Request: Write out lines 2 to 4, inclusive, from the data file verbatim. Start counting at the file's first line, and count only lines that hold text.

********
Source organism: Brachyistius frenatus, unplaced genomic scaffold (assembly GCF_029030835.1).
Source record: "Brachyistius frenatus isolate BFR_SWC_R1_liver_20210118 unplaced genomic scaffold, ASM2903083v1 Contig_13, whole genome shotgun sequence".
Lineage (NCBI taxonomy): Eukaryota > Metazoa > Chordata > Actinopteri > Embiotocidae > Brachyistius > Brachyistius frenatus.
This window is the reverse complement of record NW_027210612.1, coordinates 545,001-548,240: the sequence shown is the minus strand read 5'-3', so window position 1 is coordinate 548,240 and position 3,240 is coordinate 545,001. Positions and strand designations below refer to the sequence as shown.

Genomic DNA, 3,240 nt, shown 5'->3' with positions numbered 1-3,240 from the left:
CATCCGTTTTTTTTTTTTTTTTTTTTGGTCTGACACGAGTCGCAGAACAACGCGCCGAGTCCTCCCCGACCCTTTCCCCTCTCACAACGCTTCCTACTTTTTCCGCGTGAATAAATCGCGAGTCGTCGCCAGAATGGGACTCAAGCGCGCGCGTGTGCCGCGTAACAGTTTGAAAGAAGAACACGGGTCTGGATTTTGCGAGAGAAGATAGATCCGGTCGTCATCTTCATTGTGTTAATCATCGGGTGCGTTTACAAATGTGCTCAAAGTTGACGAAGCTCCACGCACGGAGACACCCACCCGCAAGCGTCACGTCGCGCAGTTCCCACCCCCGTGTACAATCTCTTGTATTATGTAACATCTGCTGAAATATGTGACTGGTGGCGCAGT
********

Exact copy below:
Source record: "Brachyistius frenatus isolate BFR_SWC_R1_liver_20210118 unplaced genomic scaffold, ASM2903083v1 Contig_13, whole genome shotgun sequence".
Lineage (NCBI taxonomy): Eukaryota > Metazoa > Chordata > Actinopteri > Embiotocidae > Brachyistius > Brachyistius frenatus.
This window is the reverse complement of record NW_027210612.1, coordinates 545,001-548,240: the sequence shown is the minus strand read 5'-3', so window position 1 is coordinate 548,240 and position 3,240 is coordinate 545,001. Positions and strand designations below refer to the sequence as shown.